Furthermore, in Figure 2 (b-d) it can be observed that although the addition of carnauba wax to the systems did not lead to displacement of PBAT bands, it nevertheless, caused a decrease in the band regions at 1271 cm-1, corresponding to the carbon-oxygen bond stretching vibration, and at 1714 cm-1 related to the carbonyl stretching vibration of the ester group. The decrease in these bands is higher for the biocomposite with 5.0% of sugarcane residue. The unchanged positions of the PBAT bands indicated that there was no chemical interaction between the polymer and the wax, while the decrease in the intensity of all feature PBAT bands are attributed to the decreased polymer concentration in the composite systems.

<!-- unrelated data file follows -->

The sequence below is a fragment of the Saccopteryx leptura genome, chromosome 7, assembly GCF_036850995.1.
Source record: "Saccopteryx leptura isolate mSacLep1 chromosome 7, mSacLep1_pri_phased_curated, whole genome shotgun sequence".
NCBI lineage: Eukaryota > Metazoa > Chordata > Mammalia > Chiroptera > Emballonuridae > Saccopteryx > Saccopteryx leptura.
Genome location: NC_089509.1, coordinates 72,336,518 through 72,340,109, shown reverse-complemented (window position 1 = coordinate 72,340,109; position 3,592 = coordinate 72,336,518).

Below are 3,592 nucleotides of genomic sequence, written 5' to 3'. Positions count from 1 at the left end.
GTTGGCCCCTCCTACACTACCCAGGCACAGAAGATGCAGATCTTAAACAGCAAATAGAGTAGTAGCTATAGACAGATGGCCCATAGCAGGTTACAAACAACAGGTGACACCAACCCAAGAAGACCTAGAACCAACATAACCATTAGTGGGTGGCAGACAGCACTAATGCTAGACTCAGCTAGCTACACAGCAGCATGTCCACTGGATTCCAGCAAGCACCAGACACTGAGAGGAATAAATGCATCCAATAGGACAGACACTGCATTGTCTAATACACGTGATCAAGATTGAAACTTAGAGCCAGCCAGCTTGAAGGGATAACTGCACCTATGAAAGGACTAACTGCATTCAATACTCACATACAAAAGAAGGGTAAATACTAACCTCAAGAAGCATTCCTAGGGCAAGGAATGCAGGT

Optical micrographs and scanning electron micrographs of mulch films Figure 3 and 4 show, respectively, optical and scanning electron micrographs of the surfaces of the pure PBAT and of PBAT/SR - 2.5 and PBAT/SR - 5.0 films. The fracture surfaces of pure PBAT and mulching films with 2.5% and 5.0% of sugarcane residue are observed by scanning electron microscopy in Figure 5.

Figure 3 Optical microscopy of the surface: a) pure PBAT and PBAT/SR mulch films without carnauba wax: b) 2.5% SR and c) with 5.0% SR. (colored in the online version) 

Figure 4 Scanning electron microscopy of the surface: a) pure PBAT and PBAT/SR mulch films without carnauba wax: b) 2.5% and c) with 5.0%. (colored in the online version) 

Figure 5 Scanning electron microscopy of fractured surface: a) pure PBAT and PBAT/SR mulch films without carnauba wax: b) 2.5% and c) with 5.0%. (colored in the online version)